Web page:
I won't waste my time.


    Well (none / 0) (#31)
    by Steve M on Tue Jun 16, 2009 at 01:55:03 PM EST
    I don't think you could seriously argue that an executive order issued pursuant to an express statutory provision is no different from an executive order issued pursuant to some blah blah inherent powers under Article II blah blah argument, so I'll give you more credit than that.

    Am I saying it is impossible to overturn DADT with an executive order?  Absolutely not.  I'm just saying that the President's legal authority is crystal-clear in the FOIA case and not quite as crystal-clear in the DADT case.


    You'll give me more credit than that? (none / 0) (#34)
    by Big Tent Democrat on Tue Jun 16, 2009 at 02:03:39 PM EST
    Why? In any event, I answered your question in a comment below.

    Why am I not surprised (none / 0) (#35)
    by Steve M on Tue Jun 16, 2009 at 02:07:56 PM EST
    that the person who cannot tell Tuesday from Wednesday similarly cannot tell the difference between above and below!

    Anyway, I accept your answer.  I think we all know that the real reason is not some legal nuance, but simply the fact that no one wants to stick their neck out on this issue.


    You are a brave man SteveM... (none / 0) (#36)
    by vml68 on Tue Jun 16, 2009 at 02:21:31 PM EST
    the person who cannot tell Tuesday from Wednesday similarly cannot tell the difference between above and below!

    I have to fight back (5.00 / 1) (#38)
    by Steve M on Tue Jun 16, 2009 at 02:32:48 PM EST
    BTD, like Stephen Colbert's doppelganger, is a formidable opponent.

    That's not fair (none / 0) (#40)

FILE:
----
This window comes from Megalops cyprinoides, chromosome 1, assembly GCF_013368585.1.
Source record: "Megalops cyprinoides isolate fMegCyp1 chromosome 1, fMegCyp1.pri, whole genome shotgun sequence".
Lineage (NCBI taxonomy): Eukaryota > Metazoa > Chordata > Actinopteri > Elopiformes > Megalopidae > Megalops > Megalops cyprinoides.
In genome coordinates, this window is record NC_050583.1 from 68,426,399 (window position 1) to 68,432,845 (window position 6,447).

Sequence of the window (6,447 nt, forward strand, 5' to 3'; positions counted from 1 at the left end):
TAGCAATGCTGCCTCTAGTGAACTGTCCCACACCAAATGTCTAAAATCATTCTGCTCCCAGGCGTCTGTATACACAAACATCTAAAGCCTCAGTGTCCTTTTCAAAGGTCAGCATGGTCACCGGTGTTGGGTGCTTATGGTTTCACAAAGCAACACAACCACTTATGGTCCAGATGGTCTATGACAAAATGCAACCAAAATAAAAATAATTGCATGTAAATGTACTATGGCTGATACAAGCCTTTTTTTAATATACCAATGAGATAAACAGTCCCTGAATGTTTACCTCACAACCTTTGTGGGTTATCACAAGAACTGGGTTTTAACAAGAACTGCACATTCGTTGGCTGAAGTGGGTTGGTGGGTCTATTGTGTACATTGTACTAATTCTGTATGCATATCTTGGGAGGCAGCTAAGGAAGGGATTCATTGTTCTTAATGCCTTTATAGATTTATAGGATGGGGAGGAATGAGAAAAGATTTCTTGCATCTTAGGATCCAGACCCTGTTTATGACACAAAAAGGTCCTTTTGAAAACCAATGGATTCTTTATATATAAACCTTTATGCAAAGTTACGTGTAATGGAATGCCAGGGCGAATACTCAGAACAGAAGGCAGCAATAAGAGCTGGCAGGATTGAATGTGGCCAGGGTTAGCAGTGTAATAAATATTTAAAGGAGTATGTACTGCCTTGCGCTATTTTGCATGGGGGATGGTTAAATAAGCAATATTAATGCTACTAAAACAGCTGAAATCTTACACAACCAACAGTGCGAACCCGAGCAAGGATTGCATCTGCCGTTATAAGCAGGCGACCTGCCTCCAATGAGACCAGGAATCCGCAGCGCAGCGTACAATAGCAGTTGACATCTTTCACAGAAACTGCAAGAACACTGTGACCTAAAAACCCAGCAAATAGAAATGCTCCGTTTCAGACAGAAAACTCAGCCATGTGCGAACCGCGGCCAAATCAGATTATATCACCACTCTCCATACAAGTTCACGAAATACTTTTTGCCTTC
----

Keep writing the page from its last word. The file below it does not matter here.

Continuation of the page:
by Inspector Gadget on Tue Jun 16, 2009 at 02:55:52 PM EST
    the comments move around constantly with the ratings numbers pushing things around.

    I am thinking, though, you were teasing BTD and simply forgot the smiley face :)


    Hehe (5.00 / 3) (#41)
    by Steve M on Tue Jun 16, 2009 at 03:07:36 PM EST
    Of course I was teasing.  Personally, I sort comments by time rather than rating, so I had forgotten that they jump around for some people.

    I guess BTD probably sorts by rating so he's able to easily find his own posts, way down at the bottom of the page.



    LOL, you are on a roll today! (none / 0) (#43)
    by vml68 on Tue Jun 16, 2009 at 04:09:34 PM EST

    Sickening (none / 0) (#39)
    by lentinel on Tue Jun 16, 2009 at 02:37:30 PM EST
    This is the issue on which he is prepared to take a forceful stand.

    Even more (none / 0) (#42)
    by talesoftwokitties on Tue Jun 16, 2009 at 03:27:45 PM EST


    it really starts to make you wonder (none / 0) (#44)
    by Capt Howdy on Tue Jun 16, 2009 at 04:18:39 PM EST
    what exactly is IN those pictures that maybe we have not heard about yet doesnt it?

    Not really (none / 0) (#45)
    by Inspector Gadget on Tue Jun 16, 2009 at 04:36:30 PM EST
    I've thought all along they are protecting the faces of the troops involved...not from terrorists, but from fellow countrymen.

    Even if they didn't make them "public", they need to be sitting down and discussing what the right thing to do is. There are people who deserve some pretty significant restitution, I would think.

    It isn't the photos that will cause outrage, it's the acts being inflicted that will. I wonder what it is they use as the cause for these acts of torture. Were the troops shown photos of violence as the trigger?